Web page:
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BACKSPACE issue with different Intel Compiler version

Hi all,
I notice a difference between two different version of the same Fortran77  code compiled with 2011 and 2017 Intel Compiler.

The code is quite simple:

  • it opens an ASCII file and read it until a specific line, containing an integer number, N
  • the data from the next N lines are stored into an array
  • now - with the backspace command - we return to the position where data were stored and overwrite data with new values (elaborated somewhere else)

I can't post the full code here, but I prepare a simplified example below.

          open(2,file=filename,status='old')
c
		  read(2,*) N
		  do ii=1,N
		     read(2,*)  X(ii),Y(ii),Z(ii),T(ii)
		  enddo
c
		  do ii=1,N
			backspace(2)
		  enddo
c
		  do ii=1,N
			write(2,*) X(ii),Y(ii),Z(ii),T2(ii)
		  enddo

With a version of the code compiled with Intel 2011 compiler, the output is good, while if I compile with 2017 version, backspace does not work, and data are not overwritten, but stored "under" old data.

Sorry for my English, I hope that someone can help me.

Lorenzo

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Black Belt
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I took your snippet and

I took your snippet and turned it into a complete program - it seems to work correctly in the 2018 (18.0.1) compiler, which is all I have available. What does this do for you? If it works, please modify it so that it shows the problem you describe.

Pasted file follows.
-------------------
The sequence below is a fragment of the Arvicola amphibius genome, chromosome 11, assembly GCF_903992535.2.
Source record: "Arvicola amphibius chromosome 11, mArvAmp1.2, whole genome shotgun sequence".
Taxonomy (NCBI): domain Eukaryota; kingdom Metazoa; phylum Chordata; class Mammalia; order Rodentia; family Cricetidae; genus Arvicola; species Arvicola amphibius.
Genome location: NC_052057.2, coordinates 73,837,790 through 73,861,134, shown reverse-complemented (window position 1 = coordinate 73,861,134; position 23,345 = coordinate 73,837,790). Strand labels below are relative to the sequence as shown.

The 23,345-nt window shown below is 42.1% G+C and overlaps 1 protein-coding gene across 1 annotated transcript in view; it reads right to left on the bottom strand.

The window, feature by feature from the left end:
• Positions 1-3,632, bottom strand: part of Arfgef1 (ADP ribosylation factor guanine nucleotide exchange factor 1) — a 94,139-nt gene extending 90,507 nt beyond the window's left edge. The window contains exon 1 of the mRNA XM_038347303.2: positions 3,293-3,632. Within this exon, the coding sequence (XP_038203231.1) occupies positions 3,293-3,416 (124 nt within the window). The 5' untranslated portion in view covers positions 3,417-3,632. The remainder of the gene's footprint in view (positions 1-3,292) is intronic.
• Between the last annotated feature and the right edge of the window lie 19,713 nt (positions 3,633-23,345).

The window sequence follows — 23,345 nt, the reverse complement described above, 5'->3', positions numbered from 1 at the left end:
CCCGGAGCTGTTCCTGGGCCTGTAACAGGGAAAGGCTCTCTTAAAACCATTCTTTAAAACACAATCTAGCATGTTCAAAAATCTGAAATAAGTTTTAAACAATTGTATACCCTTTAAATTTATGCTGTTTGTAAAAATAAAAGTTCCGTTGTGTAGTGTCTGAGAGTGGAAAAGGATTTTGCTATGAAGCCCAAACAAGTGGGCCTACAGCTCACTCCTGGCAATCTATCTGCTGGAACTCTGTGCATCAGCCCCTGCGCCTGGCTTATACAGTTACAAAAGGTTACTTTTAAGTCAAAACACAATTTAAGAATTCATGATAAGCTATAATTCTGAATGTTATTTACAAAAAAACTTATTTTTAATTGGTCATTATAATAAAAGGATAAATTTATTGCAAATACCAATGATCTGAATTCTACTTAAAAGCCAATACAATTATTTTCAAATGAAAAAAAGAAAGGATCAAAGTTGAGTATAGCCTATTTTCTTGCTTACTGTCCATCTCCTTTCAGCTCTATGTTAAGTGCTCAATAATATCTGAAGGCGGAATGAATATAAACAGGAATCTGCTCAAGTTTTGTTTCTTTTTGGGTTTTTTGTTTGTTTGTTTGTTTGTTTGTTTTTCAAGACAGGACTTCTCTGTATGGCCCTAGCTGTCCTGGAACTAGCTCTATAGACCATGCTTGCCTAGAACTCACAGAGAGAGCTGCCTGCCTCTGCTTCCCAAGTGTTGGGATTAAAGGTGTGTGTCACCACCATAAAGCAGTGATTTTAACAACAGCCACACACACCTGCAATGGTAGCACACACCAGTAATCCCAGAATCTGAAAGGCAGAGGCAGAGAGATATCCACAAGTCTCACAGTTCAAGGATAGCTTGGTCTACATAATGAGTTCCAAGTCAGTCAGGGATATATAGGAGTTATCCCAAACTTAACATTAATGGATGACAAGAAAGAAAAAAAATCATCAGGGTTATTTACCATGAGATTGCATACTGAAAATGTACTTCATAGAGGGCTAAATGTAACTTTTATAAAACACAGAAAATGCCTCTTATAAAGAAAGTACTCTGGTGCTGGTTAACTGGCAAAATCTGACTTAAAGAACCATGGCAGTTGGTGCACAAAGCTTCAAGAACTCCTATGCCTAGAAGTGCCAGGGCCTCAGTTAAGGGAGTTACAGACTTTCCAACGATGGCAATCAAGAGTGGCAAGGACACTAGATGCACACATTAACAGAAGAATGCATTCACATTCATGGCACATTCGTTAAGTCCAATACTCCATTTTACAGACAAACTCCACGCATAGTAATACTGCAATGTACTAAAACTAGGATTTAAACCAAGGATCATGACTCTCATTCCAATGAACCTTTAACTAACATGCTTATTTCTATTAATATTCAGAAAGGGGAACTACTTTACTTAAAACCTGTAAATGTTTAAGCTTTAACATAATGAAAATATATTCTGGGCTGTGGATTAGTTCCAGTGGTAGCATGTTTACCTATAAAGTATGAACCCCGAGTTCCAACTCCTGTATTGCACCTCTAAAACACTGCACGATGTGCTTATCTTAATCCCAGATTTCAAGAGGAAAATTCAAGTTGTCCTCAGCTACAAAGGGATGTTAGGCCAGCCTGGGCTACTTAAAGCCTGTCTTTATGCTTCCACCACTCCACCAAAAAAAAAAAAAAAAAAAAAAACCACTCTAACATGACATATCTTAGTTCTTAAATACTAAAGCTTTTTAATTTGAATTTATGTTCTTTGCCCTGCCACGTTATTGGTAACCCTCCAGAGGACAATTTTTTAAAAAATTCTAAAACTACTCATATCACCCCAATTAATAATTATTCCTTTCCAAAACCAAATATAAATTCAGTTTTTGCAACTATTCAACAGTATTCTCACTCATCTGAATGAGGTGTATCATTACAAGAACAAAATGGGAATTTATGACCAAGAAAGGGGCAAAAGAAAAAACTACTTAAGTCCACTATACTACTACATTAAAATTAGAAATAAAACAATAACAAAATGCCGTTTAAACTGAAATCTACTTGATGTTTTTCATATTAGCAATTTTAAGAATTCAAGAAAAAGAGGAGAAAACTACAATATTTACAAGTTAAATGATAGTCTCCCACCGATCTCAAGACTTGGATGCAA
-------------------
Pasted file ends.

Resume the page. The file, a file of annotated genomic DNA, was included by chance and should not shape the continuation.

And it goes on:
program test
    implicit none
    integer, dimension(10) :: X, Y, Z, T
    integer :: ii,N
    character(80) :: filename = 'file.txt'
    character(100) :: line
    open(2,file=filename,status='replace')
    write (2,*) 5
    do ii=1,5
        write (2,*) ii,ii,ii,ii
    end do
    rewind(2)
          
    do
        read (2,'(A)',end=800) line
        print *, trim(line)
    end do
800    close (2)
    
    open(2,file=filename,status='old')
!
		  read(2,*) N
		  do ii=1,N
		     read(2,*)  X(ii),Y(ii),Z(ii),T(ii)
          enddo
          
          X = X+3
          Y = Y+4
          Z = Z+5
          T = T+6
!
		  do ii=1,N
			backspace(2)
          enddo
!
		  do ii=1,N
			write(2,*) X(ii),Y(ii),Z(ii),T(ii)
          enddo
          
          rewind(2)
          
          do
              read (2,'(A)',end=999) line
              print *, trim(line)
          end do
999       close(2)
          end program test
          

 

            5
            1           1           1           1
            2           2           2           2
            3           3           3           3
            4           4           4           4
            5           5           5           5
            5
            4           5           6           7
            5           6           7           8
            6           7           8           9
            7           8           9          10
            8           9          10          11

 

Steve (aka "Doctor Fortran") - https://stevelionel.com/drfortran
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Your example code is

Your example code is incomplete. I constructed my own example programs based on your description. The first one filled x, y, z and t with ten random numbers each, and wrote the data to a file, 'xyzt.txt'. The second program does what you described:

program bksp
implicit none
integer :: i,n
real :: x(10),y(10),z(10),t(10)
!
open(2,file='xyzt.txt',status='old')
read(2,'(i4)')n
read(2,'(4ES13.5)')(x(i),y(i),z(i),t(i),i=1,N)